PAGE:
When honey is gathered from the hive, the harvest inevitably includes large bits of beeswax. No matter how careful the harvest, small bits of bee wings and legs can also make their way into the honey. (Bothersome, I know.)

Large commercial brands will highly filter the honey to remove all these large and small particles. The result is an exceptionally clear look that makes the honey more attractive on store shelves. Filtration also smooths out the texture, making it easier to squeeze from those bear-shaped (and other less silly looking) plastic bottles. This filtration also helps the honey to not crystallize so easily.

Unfortunately, this heavy filtering can also remove the even smaller particles of pollen, as well as its propolis. While raw foodists, beegans, and other healthy eaters (myself included) might sarcastically call this practice “criminal”, this case of pollen removal isn’t fraudulent.

Oh, and by the way, this crystal layer of glucose that forms at the top of the honey jar is mostly a problem for U.S. consumers. In other countries, the crystallization is recognized as something that happens naturally, so they just warm the jar a little and stir the crystalized glucose back into the honey. No biggie. (Personally, I love to scrape it off the top and eat it. Nom nom!!)

Buy honey labeled as raw, unfiltered, local, and/or organic

With all this fake honey hoo-ha abound, how can you find truly pure honey? As we’ve learned, the adulteration of honey happens — sometimes deliberately and sometimes inadvertently. Either way, the words “pure honey” on the front side of the label is not enough to go by. And since additives aren’t always disclosed, checking the ingredients on the back of the label is also not a guarantee of what’s inside.

While the labels can be tricky, there are a few claims that tend to hold up.

Organic honey

Conventional honey is often filtered through a natural, sedimentary rock called diatomaceous earth. While diatomaceous earth is absolutely loved by healthy and eco-lifestylists as a natural alternative for everything from flea control to detoxification, it’s actually a no-no when it comes to the organic certification of honey. High-pressure filtering and any fine mesh filters are also prohibited for organic honey.

These restrictions on fine filtering keep the bee pollen in organic honey. As a result, consumers get any added health benefits and the honey remains traceable.

Local honey

The term “local” doesn’t come with any enforceable requirements, as an organic certification would. However, Vaughn Bryant (the pollen investigator mentioned earlier) says that in all his many years of analyzing honey, he has found that “locally-produced honey is usually full of pollen and is most often authentic in terms of what it claims to be.

Raw honey

Raw honey is closest to how the honey would exist naturally in the beehive. It is harvested by extraction, settling, or straining. Some raw honey is minimally heated, just enough to get the honey into the jar and never above 118-degrees, which is the temperature that kills the healthy enzymes we want. It may also be minimally filtered to remove the larger bits of honeycomb or wax, but the pollen and propolis remain intact.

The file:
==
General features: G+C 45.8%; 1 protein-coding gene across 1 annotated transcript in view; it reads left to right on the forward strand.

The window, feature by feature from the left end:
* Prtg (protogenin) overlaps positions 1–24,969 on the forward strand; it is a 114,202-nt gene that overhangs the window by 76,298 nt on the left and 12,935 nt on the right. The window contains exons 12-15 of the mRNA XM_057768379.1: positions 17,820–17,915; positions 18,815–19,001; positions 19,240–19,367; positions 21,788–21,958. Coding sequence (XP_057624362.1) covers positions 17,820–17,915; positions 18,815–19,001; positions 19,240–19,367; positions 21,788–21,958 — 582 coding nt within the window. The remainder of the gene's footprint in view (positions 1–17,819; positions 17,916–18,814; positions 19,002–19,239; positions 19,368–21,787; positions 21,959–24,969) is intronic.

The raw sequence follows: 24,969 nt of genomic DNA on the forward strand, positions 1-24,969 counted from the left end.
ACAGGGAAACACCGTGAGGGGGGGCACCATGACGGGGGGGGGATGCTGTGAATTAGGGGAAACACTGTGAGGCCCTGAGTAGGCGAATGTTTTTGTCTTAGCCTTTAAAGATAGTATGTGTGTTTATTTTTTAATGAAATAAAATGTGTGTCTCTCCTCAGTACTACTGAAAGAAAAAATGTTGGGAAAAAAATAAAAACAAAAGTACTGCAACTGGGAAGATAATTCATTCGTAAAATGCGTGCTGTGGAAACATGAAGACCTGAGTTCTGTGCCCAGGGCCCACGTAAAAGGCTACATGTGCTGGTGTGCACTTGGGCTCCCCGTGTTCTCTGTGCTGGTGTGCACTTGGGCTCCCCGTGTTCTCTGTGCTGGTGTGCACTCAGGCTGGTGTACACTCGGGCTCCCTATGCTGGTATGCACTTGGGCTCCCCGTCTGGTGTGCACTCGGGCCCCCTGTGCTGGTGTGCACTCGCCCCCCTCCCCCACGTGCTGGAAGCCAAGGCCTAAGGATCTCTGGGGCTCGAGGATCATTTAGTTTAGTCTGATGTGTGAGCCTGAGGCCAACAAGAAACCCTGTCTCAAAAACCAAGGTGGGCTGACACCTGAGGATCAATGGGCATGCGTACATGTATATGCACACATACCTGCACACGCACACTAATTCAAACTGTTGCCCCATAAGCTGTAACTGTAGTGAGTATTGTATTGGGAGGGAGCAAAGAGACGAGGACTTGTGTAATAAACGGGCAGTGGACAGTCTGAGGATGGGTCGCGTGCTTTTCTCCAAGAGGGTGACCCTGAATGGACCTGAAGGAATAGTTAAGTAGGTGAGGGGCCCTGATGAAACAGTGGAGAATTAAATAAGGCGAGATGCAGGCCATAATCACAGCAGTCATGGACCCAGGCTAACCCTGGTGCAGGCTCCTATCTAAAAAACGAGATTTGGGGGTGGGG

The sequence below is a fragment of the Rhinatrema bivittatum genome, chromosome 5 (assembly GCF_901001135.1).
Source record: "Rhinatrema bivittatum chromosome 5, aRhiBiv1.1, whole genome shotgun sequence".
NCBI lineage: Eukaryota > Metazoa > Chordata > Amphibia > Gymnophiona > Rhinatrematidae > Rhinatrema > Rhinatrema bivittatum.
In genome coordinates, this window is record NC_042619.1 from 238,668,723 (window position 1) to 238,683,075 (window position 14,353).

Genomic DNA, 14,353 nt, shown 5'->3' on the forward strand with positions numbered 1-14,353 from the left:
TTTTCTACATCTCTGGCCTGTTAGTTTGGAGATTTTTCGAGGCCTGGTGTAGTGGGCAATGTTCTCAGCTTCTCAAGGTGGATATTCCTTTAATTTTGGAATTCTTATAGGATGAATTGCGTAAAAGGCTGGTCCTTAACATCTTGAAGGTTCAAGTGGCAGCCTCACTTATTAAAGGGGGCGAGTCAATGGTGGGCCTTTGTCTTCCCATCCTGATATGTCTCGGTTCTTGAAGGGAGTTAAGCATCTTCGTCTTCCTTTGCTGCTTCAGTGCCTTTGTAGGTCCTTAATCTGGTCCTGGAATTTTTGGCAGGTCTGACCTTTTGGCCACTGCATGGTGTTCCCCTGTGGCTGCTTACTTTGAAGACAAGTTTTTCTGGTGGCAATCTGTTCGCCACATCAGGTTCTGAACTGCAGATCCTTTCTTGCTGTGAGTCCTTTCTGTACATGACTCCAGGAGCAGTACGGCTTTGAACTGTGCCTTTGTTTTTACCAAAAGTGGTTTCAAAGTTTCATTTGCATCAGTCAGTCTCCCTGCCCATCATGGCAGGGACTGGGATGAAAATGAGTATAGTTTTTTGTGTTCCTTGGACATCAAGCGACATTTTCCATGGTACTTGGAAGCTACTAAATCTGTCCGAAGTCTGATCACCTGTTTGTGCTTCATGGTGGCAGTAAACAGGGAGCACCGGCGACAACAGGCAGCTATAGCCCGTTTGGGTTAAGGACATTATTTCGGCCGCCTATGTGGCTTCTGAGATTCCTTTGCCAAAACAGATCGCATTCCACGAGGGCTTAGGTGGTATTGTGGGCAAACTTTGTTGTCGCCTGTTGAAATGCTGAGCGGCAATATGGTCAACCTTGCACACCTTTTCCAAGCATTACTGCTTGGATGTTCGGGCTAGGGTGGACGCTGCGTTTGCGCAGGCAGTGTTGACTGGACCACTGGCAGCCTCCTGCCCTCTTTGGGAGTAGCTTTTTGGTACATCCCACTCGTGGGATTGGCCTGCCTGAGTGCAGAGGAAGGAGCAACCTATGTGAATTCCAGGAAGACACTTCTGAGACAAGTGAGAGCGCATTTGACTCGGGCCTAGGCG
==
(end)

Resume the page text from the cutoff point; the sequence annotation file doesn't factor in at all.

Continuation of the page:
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Good to know

Raw, local, and organic honey is most likely to have the pollen that you would expect it to. Even without its pollen, honey offers a slew of benefits from antibiotic wound-healing properties to soothing sore throats. However, all this said, it is important to note that honey is not considered a “health food” and it should also never be fed to infants under one year of age.

Honey is not a “health food”

While honey is certainly healthier than white sugar, corn syrup, and other non-natural (refined) sweeteners, it is still a sugar and is not considered a “health food”.

Honey does contain trace amounts of vitamins, minerals, antioxidants, enzymes, and other nutrients. But it is also high in fructose and glucose, which makes it high in calories and carbohydrates. Like refined sugars, honey (and most other natural sweeteners) can still contribute to weight gain and other unhealthy conditions. As such, it should be used sparingly.

Honey should never be fed to infants

Honey may contain Clostridium botulinum spores that can cause “infant botulism” in babies under one year of age. While we are all routinely exposed to these spores in dust and soil, our gastrointestinal tract has developed enough after our first 12 months of life that we are not typically affected. However, infants need time to build their gut walls and the beneficial bacteria that help to combat these spores.

Infant botulism is rare but serious. While most cases have actually been traced back to dust (not honey), it is still considered unsafe to feed honey to infants under 1 year of age. This said, honey is considered safe for moms to consume during lactation, as the spores are not transmitted in breast milk.